Photo: Eddie Palmieri poses for a portrait during the filming of RBMA Presents The Note: Eddie Palmieri, at Red Bull Studios in New York, NY, USA on 22 March, 2016.
“Genius has a way of validating itself with time” observes Felipe Luciano as he reflects on Harlem River Drive, the seminal 1971 Latin-jazz-funk album by Eddie Palmieri in an episode of The Note, a new docuseries now available at Red Bull TV. You can watch the full episode at the end of the article, as well.
Palmieri, who celebrates his 80th birthday today, is one of the greatest American musicians of our time. Hailing from the South Bronx by way of Spanish Harlem, Palmieri is a first-generation Nuyorican who made his way, along with his brother Charlie, through the New York City public schools where he was exposed to jazz music. He first played Carnegie Hall at the age of 11, which portended well for the boy who would go on to become a pianist, bandleader, musicians, and composer who helped to shape the sound and style of Latin and jazz music over the course of seven decades.
The Note hones in on Harlem River Drive, a classic album that fused protest, political activism, and Puerto Rican pride into a sound that was unlike anything of the times. Palmieri brought together Latin rhythms, R&B soul, and jazz funk to create a record that embodied the spirit of the Black Panther Party and the Young Lords during one of the most radical periods of recent life.
Before COINTELPRO succeeded in snuffing out the flames of the revolution, the people untied to speak truth to power, putting their lives on the line. While the government systematically instituted a policy of “benign neglect,” which denied basic services to Black and Latino communities leaving them to fend for themselves, the community came together to fight for their rights, taking over both Lincoln Hospital and Hostos Community College in the Bronx, evincing the words of Frederick Douglass: “Power concedes nothing without a demand It never has and it never will.”
Palmieri embraced the energy and activism of the community, crafting Harlem River Drive in response, creating one of the most significant albums of all time as it brought together the struggles of the Black and Latino communities through the arts. The album title refers to the upper strip of the highway that runs along Manhattan’s east side, the quickest route to go between El Barrio and the South Bronx. As with so many things in New York at that time, a natural fusion between cultures manifest itself in the arts most evidently in music, which brought the people together in harmonious vibes.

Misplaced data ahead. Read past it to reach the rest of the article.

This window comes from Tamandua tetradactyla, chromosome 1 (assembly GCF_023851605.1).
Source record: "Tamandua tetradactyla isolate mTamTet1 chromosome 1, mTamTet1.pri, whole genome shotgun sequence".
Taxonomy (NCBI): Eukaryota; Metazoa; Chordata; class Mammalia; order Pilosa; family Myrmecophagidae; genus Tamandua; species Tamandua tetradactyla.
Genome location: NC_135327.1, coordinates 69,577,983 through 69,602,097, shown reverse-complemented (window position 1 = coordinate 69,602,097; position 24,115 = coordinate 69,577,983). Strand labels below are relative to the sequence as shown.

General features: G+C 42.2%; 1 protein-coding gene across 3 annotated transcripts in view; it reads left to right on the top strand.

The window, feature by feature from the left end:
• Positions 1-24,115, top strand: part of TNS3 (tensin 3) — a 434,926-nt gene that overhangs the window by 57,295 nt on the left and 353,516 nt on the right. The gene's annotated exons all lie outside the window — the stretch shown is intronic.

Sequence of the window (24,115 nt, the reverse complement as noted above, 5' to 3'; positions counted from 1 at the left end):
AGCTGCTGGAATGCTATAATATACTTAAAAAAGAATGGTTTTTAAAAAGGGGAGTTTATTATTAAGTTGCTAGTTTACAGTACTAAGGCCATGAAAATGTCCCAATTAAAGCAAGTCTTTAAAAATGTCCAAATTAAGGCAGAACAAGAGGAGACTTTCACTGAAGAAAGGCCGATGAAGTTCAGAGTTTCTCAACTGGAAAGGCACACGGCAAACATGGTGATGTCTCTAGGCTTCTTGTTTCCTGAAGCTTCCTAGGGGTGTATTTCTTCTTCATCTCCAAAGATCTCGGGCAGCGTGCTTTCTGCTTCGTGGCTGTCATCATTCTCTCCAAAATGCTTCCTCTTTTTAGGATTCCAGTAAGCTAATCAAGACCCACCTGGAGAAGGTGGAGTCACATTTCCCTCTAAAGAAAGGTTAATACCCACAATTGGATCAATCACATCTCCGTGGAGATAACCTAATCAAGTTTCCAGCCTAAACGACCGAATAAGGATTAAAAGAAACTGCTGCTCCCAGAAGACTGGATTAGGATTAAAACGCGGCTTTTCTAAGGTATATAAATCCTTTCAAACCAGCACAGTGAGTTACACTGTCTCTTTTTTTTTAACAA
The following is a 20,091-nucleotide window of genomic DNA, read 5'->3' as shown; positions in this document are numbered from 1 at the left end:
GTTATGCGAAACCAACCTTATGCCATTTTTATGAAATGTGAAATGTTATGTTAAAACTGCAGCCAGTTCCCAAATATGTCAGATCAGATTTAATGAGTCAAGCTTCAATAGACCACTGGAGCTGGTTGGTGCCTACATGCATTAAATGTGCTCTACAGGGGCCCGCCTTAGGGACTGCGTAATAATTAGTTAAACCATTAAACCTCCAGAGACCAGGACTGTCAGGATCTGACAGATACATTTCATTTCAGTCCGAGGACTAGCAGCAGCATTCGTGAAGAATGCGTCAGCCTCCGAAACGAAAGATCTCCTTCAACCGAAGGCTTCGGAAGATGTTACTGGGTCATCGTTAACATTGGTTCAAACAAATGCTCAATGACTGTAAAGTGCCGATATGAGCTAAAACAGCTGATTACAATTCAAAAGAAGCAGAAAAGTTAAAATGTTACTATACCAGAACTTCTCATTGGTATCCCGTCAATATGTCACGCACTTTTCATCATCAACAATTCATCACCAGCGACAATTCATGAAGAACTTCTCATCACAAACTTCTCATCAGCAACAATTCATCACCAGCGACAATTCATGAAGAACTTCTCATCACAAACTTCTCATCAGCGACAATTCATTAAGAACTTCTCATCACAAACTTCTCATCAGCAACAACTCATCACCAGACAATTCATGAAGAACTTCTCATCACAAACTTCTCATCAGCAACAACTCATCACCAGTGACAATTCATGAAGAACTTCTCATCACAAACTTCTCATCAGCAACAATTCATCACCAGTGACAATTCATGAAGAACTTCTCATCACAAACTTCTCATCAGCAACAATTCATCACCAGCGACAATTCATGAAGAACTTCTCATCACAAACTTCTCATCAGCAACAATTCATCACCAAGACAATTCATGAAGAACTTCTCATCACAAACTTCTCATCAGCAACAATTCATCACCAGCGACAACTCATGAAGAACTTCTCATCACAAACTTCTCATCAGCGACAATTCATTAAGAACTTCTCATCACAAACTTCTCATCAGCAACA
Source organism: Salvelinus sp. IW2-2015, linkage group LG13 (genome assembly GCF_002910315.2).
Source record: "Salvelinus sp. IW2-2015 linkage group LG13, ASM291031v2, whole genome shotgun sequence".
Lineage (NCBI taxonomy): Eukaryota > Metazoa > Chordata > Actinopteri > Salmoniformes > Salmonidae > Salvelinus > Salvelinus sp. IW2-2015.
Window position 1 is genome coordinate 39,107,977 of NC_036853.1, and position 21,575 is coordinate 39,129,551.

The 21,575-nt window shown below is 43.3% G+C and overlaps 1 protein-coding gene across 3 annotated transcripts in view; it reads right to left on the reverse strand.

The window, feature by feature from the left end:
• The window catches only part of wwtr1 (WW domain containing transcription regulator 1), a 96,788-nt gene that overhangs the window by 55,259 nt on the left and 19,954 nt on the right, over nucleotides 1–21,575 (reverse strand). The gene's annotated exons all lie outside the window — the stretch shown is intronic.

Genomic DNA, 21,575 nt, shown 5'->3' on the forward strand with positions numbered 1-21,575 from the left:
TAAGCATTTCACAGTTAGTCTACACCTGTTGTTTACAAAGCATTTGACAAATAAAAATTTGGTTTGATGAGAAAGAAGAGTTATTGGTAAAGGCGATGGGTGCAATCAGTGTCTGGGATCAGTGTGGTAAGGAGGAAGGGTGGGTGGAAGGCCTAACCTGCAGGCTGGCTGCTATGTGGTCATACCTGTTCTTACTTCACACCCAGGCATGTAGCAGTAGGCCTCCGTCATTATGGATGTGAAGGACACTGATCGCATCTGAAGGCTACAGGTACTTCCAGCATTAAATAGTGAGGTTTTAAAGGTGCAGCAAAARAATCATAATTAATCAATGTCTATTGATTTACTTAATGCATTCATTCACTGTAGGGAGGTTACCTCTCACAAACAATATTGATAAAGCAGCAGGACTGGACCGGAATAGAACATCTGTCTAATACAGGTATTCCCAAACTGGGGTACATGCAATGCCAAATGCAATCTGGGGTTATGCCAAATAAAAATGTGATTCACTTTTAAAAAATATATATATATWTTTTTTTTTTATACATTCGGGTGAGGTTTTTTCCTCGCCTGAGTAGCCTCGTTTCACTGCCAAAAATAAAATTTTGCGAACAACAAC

The Note takes us back in time, then right up to the present, allowing us a glimpse of Palmieri in the studio, recreating this landmark album. Here he wears all the hats: composer, bandleader, and musician sonically arranging a triumph of the human spirit.
Although the album did not sell well, it proved itself to be one of the most influential works of its time, inspiring generations with its fearlessness approach to artistry. As with all classic works, Harlem River Drive is right on time, as true today as it was 45 years ago.
Tracks like “Idle Hands,” which warn of the dangers of the 1%, are very much the soundtrack of our times as we watch the President Elect build his cabinet, while “Seeds of Life” reminds us that we give this world to our children and as such we are charged as custodians of the earth to give it to them in better shape than we received it. But in order to do this we must cross boundaries, whether through love or art, to bring people together to remind them of the beauty, power, and joy of life.
Today, on his 80th birthday, Eddie Palmieri reminds us that everyone has a gift, something singular that each of us can contribute to the betterment of humanity, if we wish. He reminds us that success is not to be found in sales or material wealth but in the gifts of the heart, the mind, and the soul—and our courage to manifest them in our lives.
Miss Rosen is a New York-based writer, curator, and brand strategist. There is nothing she adores so much as photography and books. A small part of her wishes she had a proper library, like in the game of Clue. Then she could blaze and write soliloquies to her in and out of print loves.